#!/usr/bin/python # The problem: You have several sorted lists containing only many # URLs, but only a few URLs are common to all of them. Find the # common URLs, i.e. the intersection. Worse, the lists are on # different machines, so you want to minimize the number of round-trip # times between the lists.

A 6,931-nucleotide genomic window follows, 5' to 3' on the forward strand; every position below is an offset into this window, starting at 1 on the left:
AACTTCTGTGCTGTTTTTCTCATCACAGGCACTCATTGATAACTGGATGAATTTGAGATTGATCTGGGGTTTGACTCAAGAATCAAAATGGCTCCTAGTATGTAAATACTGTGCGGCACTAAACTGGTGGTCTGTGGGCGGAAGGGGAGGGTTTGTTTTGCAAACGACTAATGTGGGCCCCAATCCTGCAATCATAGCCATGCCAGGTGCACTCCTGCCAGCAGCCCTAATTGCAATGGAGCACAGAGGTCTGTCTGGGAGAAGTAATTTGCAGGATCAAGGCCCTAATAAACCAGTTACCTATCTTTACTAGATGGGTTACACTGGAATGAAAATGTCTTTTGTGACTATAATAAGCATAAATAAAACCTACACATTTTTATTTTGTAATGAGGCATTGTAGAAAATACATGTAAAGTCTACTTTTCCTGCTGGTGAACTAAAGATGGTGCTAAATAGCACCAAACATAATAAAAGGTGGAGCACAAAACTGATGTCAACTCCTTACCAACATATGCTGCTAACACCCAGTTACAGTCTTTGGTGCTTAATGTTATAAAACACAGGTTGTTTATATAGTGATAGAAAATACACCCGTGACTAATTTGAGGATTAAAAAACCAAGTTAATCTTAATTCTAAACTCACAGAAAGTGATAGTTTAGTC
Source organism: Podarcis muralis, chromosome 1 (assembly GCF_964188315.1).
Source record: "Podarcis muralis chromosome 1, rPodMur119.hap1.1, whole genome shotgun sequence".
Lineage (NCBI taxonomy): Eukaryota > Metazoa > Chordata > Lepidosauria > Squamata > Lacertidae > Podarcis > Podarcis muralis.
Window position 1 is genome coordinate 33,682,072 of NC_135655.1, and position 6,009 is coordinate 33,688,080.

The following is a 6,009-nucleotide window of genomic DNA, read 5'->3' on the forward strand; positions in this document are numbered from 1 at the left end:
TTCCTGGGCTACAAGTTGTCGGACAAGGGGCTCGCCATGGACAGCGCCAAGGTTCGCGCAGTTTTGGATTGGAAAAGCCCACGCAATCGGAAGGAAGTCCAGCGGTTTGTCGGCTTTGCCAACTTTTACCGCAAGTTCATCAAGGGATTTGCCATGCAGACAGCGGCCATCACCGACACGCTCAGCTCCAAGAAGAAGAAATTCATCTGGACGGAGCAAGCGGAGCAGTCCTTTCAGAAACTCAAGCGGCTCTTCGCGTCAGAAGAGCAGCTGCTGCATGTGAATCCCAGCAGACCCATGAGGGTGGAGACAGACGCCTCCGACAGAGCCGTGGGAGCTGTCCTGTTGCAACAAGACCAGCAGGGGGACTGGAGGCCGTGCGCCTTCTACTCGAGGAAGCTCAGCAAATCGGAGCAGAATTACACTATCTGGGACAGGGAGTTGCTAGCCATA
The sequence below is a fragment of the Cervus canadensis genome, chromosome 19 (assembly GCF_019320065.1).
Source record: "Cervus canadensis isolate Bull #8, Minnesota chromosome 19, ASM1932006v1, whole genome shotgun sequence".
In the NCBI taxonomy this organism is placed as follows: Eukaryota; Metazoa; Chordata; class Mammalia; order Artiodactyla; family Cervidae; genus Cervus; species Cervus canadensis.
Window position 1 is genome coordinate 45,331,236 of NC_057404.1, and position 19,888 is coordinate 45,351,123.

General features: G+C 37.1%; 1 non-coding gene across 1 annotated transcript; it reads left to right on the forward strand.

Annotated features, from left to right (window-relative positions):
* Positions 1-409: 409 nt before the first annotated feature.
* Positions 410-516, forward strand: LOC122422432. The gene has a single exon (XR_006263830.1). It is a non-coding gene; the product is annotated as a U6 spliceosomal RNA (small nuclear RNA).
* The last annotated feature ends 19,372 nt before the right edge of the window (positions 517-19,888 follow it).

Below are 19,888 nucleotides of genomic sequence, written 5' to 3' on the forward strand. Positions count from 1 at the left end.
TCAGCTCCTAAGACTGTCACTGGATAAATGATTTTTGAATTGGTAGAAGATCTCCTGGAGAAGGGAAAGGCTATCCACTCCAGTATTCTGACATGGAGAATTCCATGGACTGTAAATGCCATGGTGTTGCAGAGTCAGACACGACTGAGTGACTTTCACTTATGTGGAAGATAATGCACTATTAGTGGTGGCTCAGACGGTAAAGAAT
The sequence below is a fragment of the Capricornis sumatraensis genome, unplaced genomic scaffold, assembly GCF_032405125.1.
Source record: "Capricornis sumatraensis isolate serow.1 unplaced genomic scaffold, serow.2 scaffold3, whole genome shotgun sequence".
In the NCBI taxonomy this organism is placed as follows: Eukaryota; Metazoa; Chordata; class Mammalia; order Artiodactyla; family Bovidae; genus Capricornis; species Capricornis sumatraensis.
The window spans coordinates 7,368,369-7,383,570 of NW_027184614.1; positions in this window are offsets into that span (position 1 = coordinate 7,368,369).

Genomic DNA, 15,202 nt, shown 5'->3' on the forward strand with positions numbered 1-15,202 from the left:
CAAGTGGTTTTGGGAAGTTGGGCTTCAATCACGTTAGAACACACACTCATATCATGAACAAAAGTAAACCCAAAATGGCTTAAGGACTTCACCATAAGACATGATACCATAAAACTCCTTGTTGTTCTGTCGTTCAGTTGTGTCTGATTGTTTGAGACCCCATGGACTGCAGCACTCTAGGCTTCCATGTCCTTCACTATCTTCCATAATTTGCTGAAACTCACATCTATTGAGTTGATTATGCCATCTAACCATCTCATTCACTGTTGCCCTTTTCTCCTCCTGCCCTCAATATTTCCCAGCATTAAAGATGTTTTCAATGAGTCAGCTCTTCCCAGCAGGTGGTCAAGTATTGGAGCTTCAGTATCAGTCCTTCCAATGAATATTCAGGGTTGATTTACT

# Dave Long suggested an approach to this problem some time ago on # kragen-discuss. This program tries it out. # Each machine participating does the following: # when it receives the token, it looks at the datum attached. # # If it's after the last item in its input list, it terminates the # algorithm. # # If it has sent the token out with that datum, it outputs that # datum, then sends the token to the next machine, but with the next # item in its input list attached. # # If it has not sent the token out with that datum, it checks to see # whether that datum is in its input list. If it is, it sends the # token to the next machine with the same datum attached. Otherwise, # it searches in its input list for the place where that datum would # be, moves on to the next item in that input list, then sends the # token to the next machine with that next item attached. # # The machines are connected (logically) in a ring, such that the # transitive closure of the "next machine" relation from any machine # is all the machines, including itself. # # A little crude experimentation shows that with four machines, for # more than a few items, with density below about 25%, and with a # uniform random distribution, this scheme handles three or four items # per token pass. As density increases, it eventually handles fewer, # of course, approaching one item per token pass. # # Perhaps counterintuitively, it handles more items per token pass as # the number of machines increases. For example, with almost 800 # items each chosen from a range up to 5000, and with eight machines, # we finish the algorithm with only about 880 token passes, finding # the intersection of eight lists containing 5900 or so items # altogether. # # If, on each machine, you chop your input lists in half at some fixed # number, such that about half the items in each list are above and # half are below, then you can run this algorithm on the two list # halves in parallel. You can even piggyback on the existing data # transmission; your token just needs to contain two data. # # You can continue this chopping-up process further; instead of # chopping into two pieces, you could chop into four, or eight, or # ten, or a hundred. If you take this to the extreme, each data # transmission merely contains an inefficiently-encoded bitmap, and # each machine need only hold the token once. For any particular # ratio between latency and throughput, we can probably find an # optimal amount of chopping-up; if latency is zero, no chopping-up is # best, and if bandwidth is infinite, the bitmaps are best. However, # I have a hunch there's a midpoint that is close to optimal for a # wide range of such ratios, because I have a hunch that increasing # the number of token-passings beyond 10 or 30 or so doesn't reduce # the bandwidth needed much further. # # My standard AltaVista numbers were 31420 occurrences of 'autism', # 602213 occurrences of 'criteria', and 10000 occurrences of 'eye # contact', with 32 occurrences of all three. # # This algorithm's worst case would be three token-passings per item # from the shortest list, or 30000 token-passings. # # The avtest() routine below simulates this. It took about 80 seconds # to run on my Pentium-II/300, which (with constant factors from clock # speed and implementation techcnology) seems quite sufficient; but it # took 22600 token passings, or 27 items per token-passing. Note that # this comes close to the worst case. If we implemented this on a # network where it took 5ms for a packet to get from any one machine # to any other, it would take 113 seconds to run this. # If we were to chop the URL space up into 750 segments containing # equal numbers of URLs, this would probably take only 30 or 60 # token-passings, and each token-passing would include 750 URLs # (presumably compressed somehow; God only knows how big or small that # would be. 75KB without compression.) # Note that real-life URL lists will be a lot clumpier than these # random-number lists --- e.g. every page from www.creativecommons.org # will contain the word "commons" --- and clumps that occur only in # some of the lists being intersected will be skipped over in a single # round-trip of the token, as if they were single URLs. So the input # provided by this test should be strictly worse than real data. # I still need to simulate the chopping-up to see how much it reduces # the number of token-passings, but I think that will depend # sensitively on how clumpy and intercorrelated the lists are. import random, operator def test(merger): assert merger().merge([[1, 2, 3]] * 4) == [1, 2, 3] assert merger().merge([[1, 2, 3]]) == [1, 2, 3] assert merger().merge([[1, 3], [2, 4]]) == [] assert merger().merge([[1, 3, 4], [1, 2, 4]]) == [1, 4] assert merger().merge([[1, 2, 3], [2, 3, 4]]) == [2, 3] foo = merger() results = foo.merge([[0, 1, 4, 10, 20, 22, 30], [0, 2, 5, 16, 20, 23, 31], [0, 2, 5, 11, 20, 22, 30]]) assert results == [0, 20], results print foo.stats() print lists = [[random.randrange(5000) for x in xrange(1600)] + [44, 193] for y in range(8)] uniqlists = map(uniq, lists) for xx in uniqlists: xx.sort() foo = merger() results = foo.merge(uniqlists) print "got", results assert 44 in results assert 193 in results goodresults = dict_merge(uniqlists) assert results == goodresults, (results, goodresults, lists) print foo.stats() #avtest(merger) def avtest(merger): matches = uniq([random.randrange(100000) for xx in xrange(32)]) matches.sort() lists = [[random.randrange(10000000) for xx in xrange(31420)] + matches, [random.randrange(10000000) for xx in xrange(602213)] + matches, [random.randrange(10000000) for xx in xrange(10000)] + matches] uniqlists = map(uniq, lists) for xx in uniqlists: xx.sort() foo = merger() results = foo.merge(uniqlists) print "got", results print foo.stats() class simple_machine: "Implementation directly from the spec, above." def __init__(self, inputlist): self.inputlist = inputlist self.lastsent = None def handle_token(self, datum): """Returns list of items to output and new datum, None to terminate.""" if datum is None: datum = self.inputlist[0] if datum > self.inputlist[-1]: return [], None if self.lastsent == datum: nextidx = self.inputlist.index(datum) + 1 if nextidx == len(self.inputlist): return [datum], None self.lastsent = self.inputlist[nextidx] return [datum], self.lastsent if datum in self.inputlist: self.lastsent = datum return [], self.lastsent nextidx = 0 while (nextidx < len(self.inputlist) and self.inputlist[nextidx] < datum): nextidx = nextidx + 1 if nextidx == len(self.inputlist): return [], None assert self.inputlist[nextidx] > datum self.lastsent = self.inputlist[nextidx] return [], self.lastsent class smart_machine: """A more optimized implementation, about 4x faster. You'd expect it to be linear instead of O(N^2) like the above one, but they both act pretty linear at the small problem sizes I've tried. """ def __init__(self, inputlist): self.inputlist = inputlist self.lastsent = None self.nextidx = 0 def advanceto(self, datum): nextidx = self.nextidx while (nextidx < len(self.inputlist) and self.inputlist[nextidx] < datum): nextidx = nextidx + 1 self.nextidx = nextidx def handle_token(self, datum): if datum is None: datum = self.inputlist[self.nextidx] self.advanceto(datum) if self.nextidx == len(self.inputlist): return [], None if self.lastsent == datum: self.nextidx = self.nextidx + 1 if self.nextidx == len(self.inputlist): return [datum], None self.lastsent = self.inputlist[self.nextidx] return [datum], self.lastsent if datum == self.inputlist[self.nextidx]: self.lastsent = datum return [], self.lastsent assert self.inputlist[self.nextidx] > datum self.lastsent = self.inputlist[self.nextidx] return [], self.lastsent class simple: "A merger suitable for testing." def __init__(self, machinetype): self.token_passes = 0 self.total_items = None self.machinetype = machinetype def merge(self, lists): outputlist = [] machines = [self.machinetype(ll) for ll in lists] self.total_items = reduce(operator.add, map(len, lists)) token_datum = None while 1: for mm in machines: newitems, token_datum = mm.handle_token(token_datum) outputlist.extend(newitems) if token_datum is None: return outputlist self.token_passes = self.token_passes + 1 def stats(self): return ("%d token passes for %d total items " "(%.2f items per token pass)" % (self.token_passes, self.total_items, float(self.total_items) / self.token_passes)) def dict_merge(lists): "A hash-based intersection algorithm, simple enough to be correct." rvdict = {} for each_list in lists: each_list.sort() for item in each_list: try: rvdict[item] = rvdict[item] + 1 except KeyError: rvdict[item] = 1 rvlist = [] for item in lists[0]: if rvdict[item] == len(lists): rvlist.append(item) return rvlist def uniq(alist): rvdict = {} for item in alist: rvdict[item] = 1 return rvdict.keys() if __name__ == "__main__": test(lambda: simple(smart_machine)) -- <[EMAIL PROTECTED]> Kragen Sitaker <http://www.pobox.com/~kragen/> Edsger Wybe Dijkstra died in August of 2002. The world has lost a great man. See http://advogato.org/person/raph/diary.html?start=252 and http://www.kode-fu.com/geek/2002_08_04_archive.shtml for details.